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I work with teens and families all the time on changing habits, making new goals and changing their lives.  I often use these stages of self-awareness and understanding to help my clients understand their actions.  I thought I should write them out for you to use in your own life.
After reading these stages, I challenge you to think of one area of your life you think you have an ‘incompetence’ or are lacking self-awareness and needs improvement.  In this scenario I will use an example
I recently went through with a client about procrastination.
1. Unconscious Incompetence
“I don’t know that I don’t know how to do this.” This is the stage of blissful ignorance and happens before learning and/or self-change starts.
I knew that my client was having trouble getting in assignments on time and saving projects and tasks for the last minute.  They refused to see this as a problem and would say things like: “I always get most everything in on-time” “Who cares if it is a few days late anyway?” “My mom just worries too much about it.”
2. Conscious Incompetence
“I know that I don’t know how to do this, yet.” This is the most difficult stage, where self-understanding starts because the person realizes there is a problem or incompetence.
Finally, my client came home and told me that she was embarrassed because she was the only one in her group who did not have her part of the project and when they assigned the next groups, no one wanted to be her partner.  She was panicking because she realized she had an issue with assignments and doing her work, but had no idea where to start.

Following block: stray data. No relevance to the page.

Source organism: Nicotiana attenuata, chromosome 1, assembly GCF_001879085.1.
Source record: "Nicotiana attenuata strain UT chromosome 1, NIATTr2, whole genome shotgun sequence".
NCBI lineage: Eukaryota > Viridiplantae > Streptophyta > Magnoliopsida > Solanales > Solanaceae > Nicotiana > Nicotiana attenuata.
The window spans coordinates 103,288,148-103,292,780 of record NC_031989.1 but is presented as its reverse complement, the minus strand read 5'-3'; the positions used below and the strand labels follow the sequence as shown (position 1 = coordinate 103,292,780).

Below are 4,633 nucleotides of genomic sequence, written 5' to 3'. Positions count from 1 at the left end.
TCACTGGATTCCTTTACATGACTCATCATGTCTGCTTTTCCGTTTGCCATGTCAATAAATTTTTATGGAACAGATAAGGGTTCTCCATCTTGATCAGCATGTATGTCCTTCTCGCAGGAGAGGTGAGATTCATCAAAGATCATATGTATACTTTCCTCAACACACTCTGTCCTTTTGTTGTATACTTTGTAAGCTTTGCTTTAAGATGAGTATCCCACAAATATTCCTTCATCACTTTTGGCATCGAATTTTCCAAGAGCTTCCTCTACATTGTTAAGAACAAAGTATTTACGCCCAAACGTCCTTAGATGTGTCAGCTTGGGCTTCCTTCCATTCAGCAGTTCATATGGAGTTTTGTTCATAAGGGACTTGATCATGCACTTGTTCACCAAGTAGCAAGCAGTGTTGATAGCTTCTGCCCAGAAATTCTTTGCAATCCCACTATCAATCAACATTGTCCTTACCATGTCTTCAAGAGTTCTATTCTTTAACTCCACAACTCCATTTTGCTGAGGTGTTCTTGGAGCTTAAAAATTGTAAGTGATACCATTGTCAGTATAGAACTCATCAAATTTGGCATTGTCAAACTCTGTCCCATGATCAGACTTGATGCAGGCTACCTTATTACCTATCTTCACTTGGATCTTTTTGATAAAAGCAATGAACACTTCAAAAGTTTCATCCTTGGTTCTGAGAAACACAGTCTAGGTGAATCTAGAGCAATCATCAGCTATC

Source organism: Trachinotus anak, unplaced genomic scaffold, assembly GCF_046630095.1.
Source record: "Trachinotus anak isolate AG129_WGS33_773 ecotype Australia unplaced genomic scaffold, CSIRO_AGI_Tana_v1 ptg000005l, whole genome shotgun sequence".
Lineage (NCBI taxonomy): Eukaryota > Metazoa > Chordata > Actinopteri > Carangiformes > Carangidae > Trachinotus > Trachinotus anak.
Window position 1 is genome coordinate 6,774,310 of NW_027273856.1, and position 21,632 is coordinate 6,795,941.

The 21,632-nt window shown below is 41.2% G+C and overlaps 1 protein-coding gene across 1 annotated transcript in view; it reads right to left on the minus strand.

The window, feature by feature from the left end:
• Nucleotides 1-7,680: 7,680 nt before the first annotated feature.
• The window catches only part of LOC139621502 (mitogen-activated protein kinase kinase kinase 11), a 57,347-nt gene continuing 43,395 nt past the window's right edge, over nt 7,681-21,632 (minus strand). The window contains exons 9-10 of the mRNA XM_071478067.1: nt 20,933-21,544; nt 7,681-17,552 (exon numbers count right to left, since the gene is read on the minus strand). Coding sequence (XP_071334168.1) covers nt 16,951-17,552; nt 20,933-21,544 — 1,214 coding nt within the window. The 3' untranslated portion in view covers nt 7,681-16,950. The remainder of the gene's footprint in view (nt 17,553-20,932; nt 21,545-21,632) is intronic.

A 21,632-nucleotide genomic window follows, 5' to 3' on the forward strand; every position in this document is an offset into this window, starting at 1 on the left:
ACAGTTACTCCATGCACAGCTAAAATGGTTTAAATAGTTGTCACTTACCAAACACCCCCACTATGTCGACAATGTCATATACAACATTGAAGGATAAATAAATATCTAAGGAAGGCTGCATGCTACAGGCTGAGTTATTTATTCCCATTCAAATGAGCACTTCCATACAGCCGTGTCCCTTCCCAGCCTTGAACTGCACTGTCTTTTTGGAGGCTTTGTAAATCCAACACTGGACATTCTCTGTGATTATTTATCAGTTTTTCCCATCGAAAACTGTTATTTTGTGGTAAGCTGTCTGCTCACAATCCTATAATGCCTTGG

3. Conscious Competence
“I know that I know how to do this.” This is where learning really begins and you find the part of you where this skill comes naturally.
The client and I go over her natural work schedules–optimizing free periods if that is when she works best, avoiding evening studying if that is a trap and figuring out time tables.  We start putting it into practice and she realizes that she is not ‘bad’ at time management, she just hadn’t figured out her competence yet.
4. Unconscious Competence
“What, you say I did something well?” The final stage of learning a skill is when it has become a natural part of us; we don’t have to think about it. It becomes second-nature.
The time tables, work habits and study schedule becomes natural and she doesn’t even have to think about avoiding traps or setting special reminders because setting reminders becomes just a part of her homework process.
I challenge you to look at some skills you want to start to tackle.  Perhaps you already are at stage 2 and know you have a problem, but do not know how to help yourself.  Go ask someone, ask a friend, get a mentor or do some journaling.
Dream big, work hard and you will get there,
Vanessa

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How to Permanently Change Your Kid’s Bad Habits

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